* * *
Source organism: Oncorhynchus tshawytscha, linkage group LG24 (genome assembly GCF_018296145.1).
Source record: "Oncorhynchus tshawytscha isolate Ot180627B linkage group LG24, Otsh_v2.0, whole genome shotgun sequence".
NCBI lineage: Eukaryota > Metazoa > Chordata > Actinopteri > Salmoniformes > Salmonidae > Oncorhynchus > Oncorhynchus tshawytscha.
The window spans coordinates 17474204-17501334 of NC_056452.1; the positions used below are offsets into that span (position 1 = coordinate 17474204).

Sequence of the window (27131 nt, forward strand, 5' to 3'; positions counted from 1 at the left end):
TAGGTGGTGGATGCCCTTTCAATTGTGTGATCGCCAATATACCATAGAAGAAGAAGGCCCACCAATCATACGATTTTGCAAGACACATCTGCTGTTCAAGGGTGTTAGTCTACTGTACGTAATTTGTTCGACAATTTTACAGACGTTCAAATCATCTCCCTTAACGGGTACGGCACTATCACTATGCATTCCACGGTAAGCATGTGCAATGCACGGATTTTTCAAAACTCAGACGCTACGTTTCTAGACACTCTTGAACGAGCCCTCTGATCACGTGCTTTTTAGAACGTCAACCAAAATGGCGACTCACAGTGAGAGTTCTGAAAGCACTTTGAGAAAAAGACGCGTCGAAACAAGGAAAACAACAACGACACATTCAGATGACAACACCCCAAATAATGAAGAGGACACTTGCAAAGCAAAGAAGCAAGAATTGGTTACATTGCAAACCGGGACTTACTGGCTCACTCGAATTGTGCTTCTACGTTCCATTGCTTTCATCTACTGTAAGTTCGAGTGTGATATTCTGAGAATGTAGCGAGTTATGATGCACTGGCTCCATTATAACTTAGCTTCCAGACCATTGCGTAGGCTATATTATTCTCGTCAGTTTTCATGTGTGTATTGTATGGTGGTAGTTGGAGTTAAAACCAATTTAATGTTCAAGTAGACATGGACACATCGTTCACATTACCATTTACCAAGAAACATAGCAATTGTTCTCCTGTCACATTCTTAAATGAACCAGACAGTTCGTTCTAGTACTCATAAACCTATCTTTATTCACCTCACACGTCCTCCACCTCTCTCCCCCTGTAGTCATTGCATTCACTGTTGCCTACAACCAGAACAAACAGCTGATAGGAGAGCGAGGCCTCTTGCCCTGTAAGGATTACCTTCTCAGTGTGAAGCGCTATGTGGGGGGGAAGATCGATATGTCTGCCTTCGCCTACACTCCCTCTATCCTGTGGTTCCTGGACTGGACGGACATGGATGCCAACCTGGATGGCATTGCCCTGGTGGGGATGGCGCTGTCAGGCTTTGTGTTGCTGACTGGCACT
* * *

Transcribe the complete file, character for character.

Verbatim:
Source organism: Oncorhynchus tshawytscha, linkage group LG24 (genome assembly GCF_018296145.1).
Source record: "Oncorhynchus tshawytscha isolate Ot180627B linkage group LG24, Otsh_v2.0, whole genome shotgun sequence".
NCBI lineage: Eukaryota > Metazoa > Chordata > Actinopteri > Salmoniformes > Salmonidae > Oncorhynchus > Oncorhynchus tshawytscha.
The window spans coordinates 17474204-17501334 of NC_056452.1; the positions used below are offsets into that span (position 1 = coordinate 17474204).

Sequence of the window (27131 nt, forward strand, 5' to 3'; positions counted from 1 at the left end):
TAGGTGGTGGATGCCCTTTCAATTGTGTGATCGCCAATATACCATAGAAGAAGAAGGCCCACCAATCATACGATTTTGCAAGACACATCTGCTGTTCAAGGGTGTTAGTCTACTGTACGTAATTTGTTCGACAATTTTACAGACGTTCAAATCATCTCCCTTAACGGGTACGGCACTATCACTATGCATTCCACGGTAAGCATGTGCAATGCACGGATTTTTCAAAACTCAGACGCTACGTTTCTAGACACTCTTGAACGAGCCCTCTGATCACGTGCTTTTTAGAACGTCAACCAAAATGGCGACTCACAGTGAGAGTTCTGAAAGCACTTTGAGAAAAAGACGCGTCGAAACAAGGAAAACAACAACGACACATTCAGATGACAACACCCCAAATAATGAAGAGGACACTTGCAAAGCAAAGAAGCAAGAATTGGTTACATTGCAAACCGGGACTTACTGGCTCACTCGAATTGTGCTTCTACGTTCCATTGCTTTCATCTACTGTAAGTTCGAGTGTGATATTCTGAGAATGTAGCGAGTTATGATGCACTGGCTCCATTATAACTTAGCTTCCAGACCATTGCGTAGGCTATATTATTCTCGTCAGTTTTCATGTGTGTATTGTATGGTGGTAGTTGGAGTTAAAACCAATTTAATGTTCAAGTAGACATGGACACATCGTTCACATTACCATTTACCAAGAAACATAGCAATTGTTCTCCTGTCACATTCTTAAATGAACCAGACAGTTCGTTCTAGTACTCATAAACCTATCTTTATTCACCTCACACGTCCTCCACCTCTCTCCCCCTGTAGTCATTGCATTCACTGTTGCCTACAACCAGAACAAACAGCTGATAGGAGAGCGAGGCCTCTTGCCCTGTAAGGATTACCTTCTCAGTGTGAAGCGCTATGTGGGGGGGAAGATCGATATGTCTGCCTTCGCCTACACTCCCTCTATCCTGTGGTTCCTGGACTGGACGGACATGGATGCCAACCTGGATGGCATTGCCCTGGTGGGGATGGCGCTGTCAGGCTTTGTGTTGCTGACTGGCACT